Which Business Entity is Right for Your Raleigh Company?
Choosing the right North Carolina business entity is an important step in starting or growing a company. Choosing one type of business entity over another can affect liability exposure, taxation rates, management choices, and financing opportunities. Oftentimes there is no clear choice and a detailed analysis of the goals and expectations of the business must be analyzed. Similarly, when a business changes or evolves over time, it may be advantageous to modify or change the selected entity. There are many types of business entities in North Carolina, including:
– Sole Proprietorships
– Limited Partnerships (LP)
– Limited Liability Partnerships (LLP)
– Limited Liability Companies (LLC)
If you need assistance deciding which entity may be best for you, or are contemplating modifying an already existing company, call or email the Raleigh attorneys of Maginnis Law PLLC. Our lawyers regularly handle business issues in Raleigh, Cary, Apex, and throughout Wake County, Durham County, Johnston County and the surrounding areas of the Triangle. Because we represent companies in business litigation, we have the experience to help you protect yourself on the front-end from such suits. Contact the firm at 919.526.0450 or visit our contact page here.
Initial considerations must focus on the number of owners who will be involved in the business. Single owners are obviously precluded from operating as a Partnership, LP, or LLP, but can operate as a sole proprietorship, corporation, or LLC. Other than sole proprietorships, two or more owners can operate every other entity.
Some of the factors to take into consideration when choosing the right entity include:
– Costs of operation
– Attraction to investors
– Tax advantages and avoidance of double taxation
– Personal liability and exposure to risk
– Ownership issues
Sole proprietorships and partnerships have no legal distinction from the owners. Because of this, the owners are liable for all debts and obligations of the company. This means that if they are sued, their personal assets are not protected from execution by a sheriff. The owners also report all income and expenses on their own income statements.
Corporations are separate from their owners for both legal and tax purposes. In North Carolina, a corporation is formed by filing Articles of Incorporation with the Secretary of State. A main objective of incorporation is to create a separate corporate entity apart from the operators. Having a separate legal entity gives protection to shareholders in ways general partnerships and sole proprietorships cannot. Corporations can either be taxed under Subchapter C of the Internal Revenue Code (a “C” Corporation) or under Subchapter S of the Internal Revenue Code (an “S” Corporation). The biggest disadvantage of a corporation is taxation. The corporation is taxed both at the entity level and will be taxed again if dividends are distributed to shareholders. “S” Corporations can oftentimes avoid much of this double taxation if set up properly.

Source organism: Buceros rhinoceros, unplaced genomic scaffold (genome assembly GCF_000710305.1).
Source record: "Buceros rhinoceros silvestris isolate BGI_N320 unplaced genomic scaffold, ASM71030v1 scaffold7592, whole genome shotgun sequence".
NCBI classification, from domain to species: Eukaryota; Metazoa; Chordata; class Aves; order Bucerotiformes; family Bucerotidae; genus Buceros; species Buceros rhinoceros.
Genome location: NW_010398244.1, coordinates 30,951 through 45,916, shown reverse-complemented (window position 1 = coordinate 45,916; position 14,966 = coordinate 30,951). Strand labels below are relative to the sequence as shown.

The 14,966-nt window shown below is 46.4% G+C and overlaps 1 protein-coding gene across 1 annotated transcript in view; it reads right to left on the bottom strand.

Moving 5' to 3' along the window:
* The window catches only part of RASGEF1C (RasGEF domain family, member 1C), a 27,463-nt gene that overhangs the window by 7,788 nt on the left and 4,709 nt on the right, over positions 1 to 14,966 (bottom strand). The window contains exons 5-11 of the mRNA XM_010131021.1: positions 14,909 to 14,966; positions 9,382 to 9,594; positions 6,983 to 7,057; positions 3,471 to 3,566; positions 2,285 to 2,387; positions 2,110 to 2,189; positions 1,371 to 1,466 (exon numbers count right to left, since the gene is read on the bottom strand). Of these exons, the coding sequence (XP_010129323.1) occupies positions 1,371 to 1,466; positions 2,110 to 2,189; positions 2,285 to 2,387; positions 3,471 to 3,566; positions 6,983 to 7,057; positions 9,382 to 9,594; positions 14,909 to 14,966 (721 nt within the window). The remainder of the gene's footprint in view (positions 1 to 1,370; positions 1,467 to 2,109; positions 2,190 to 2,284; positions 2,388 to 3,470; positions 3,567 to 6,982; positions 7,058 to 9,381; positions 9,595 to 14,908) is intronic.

A limited liability company (LLC) is formed in North Carolina by filing Articles of Organization with the Secretary of State. Depending on the number of members, an operating agreement may need to be prepared. These typically should be filed with the expertise and guidance of an attorney. LLC’s can be beneficial for three main reasons. First, a limited liability company, as its name implies, typically provides members with limited liability protection for their personal assets. Secondly, there is no “double taxation” as is the case with many corporations. Third, an LLC offers significant flexibility in the management of the business because it can be managed by its members, by one or more managers, or by its members and officers.
Limited Partnerships (LPs) divide the partnership into two categories, one or more “general partners,” and one or more “limited partners.” General partners are responsible for managing the operations and are liable for all the debts and obligations of the partnership. Limited partners are prohibited from taking part in the management of the operations, but will not generally be personally liable for the debts and obligations. LP’s requires a written partnership agreement which can be quite complicated and oftentimes requires the assistance of an attorney. LLP’s are partnerships reserved for certain licensed professionals such as attorneys, accountants, architects, and medical professionals. Partners in a LLP are generally not liable for the debts and obligations of the partnership for certain negligence or wrongful acts, but will be liable for their own negligence and wrongful acts.
If you are contemplating forming or modifying a business, or if you have a potential business dispute, contact the business litigation firm of Maginnis Law, PLLC at 919.526.0450 or submit a new case inquiry here. The firm’s civil attorneys represent all types of business entities and offer free initial consultations for business inquiries.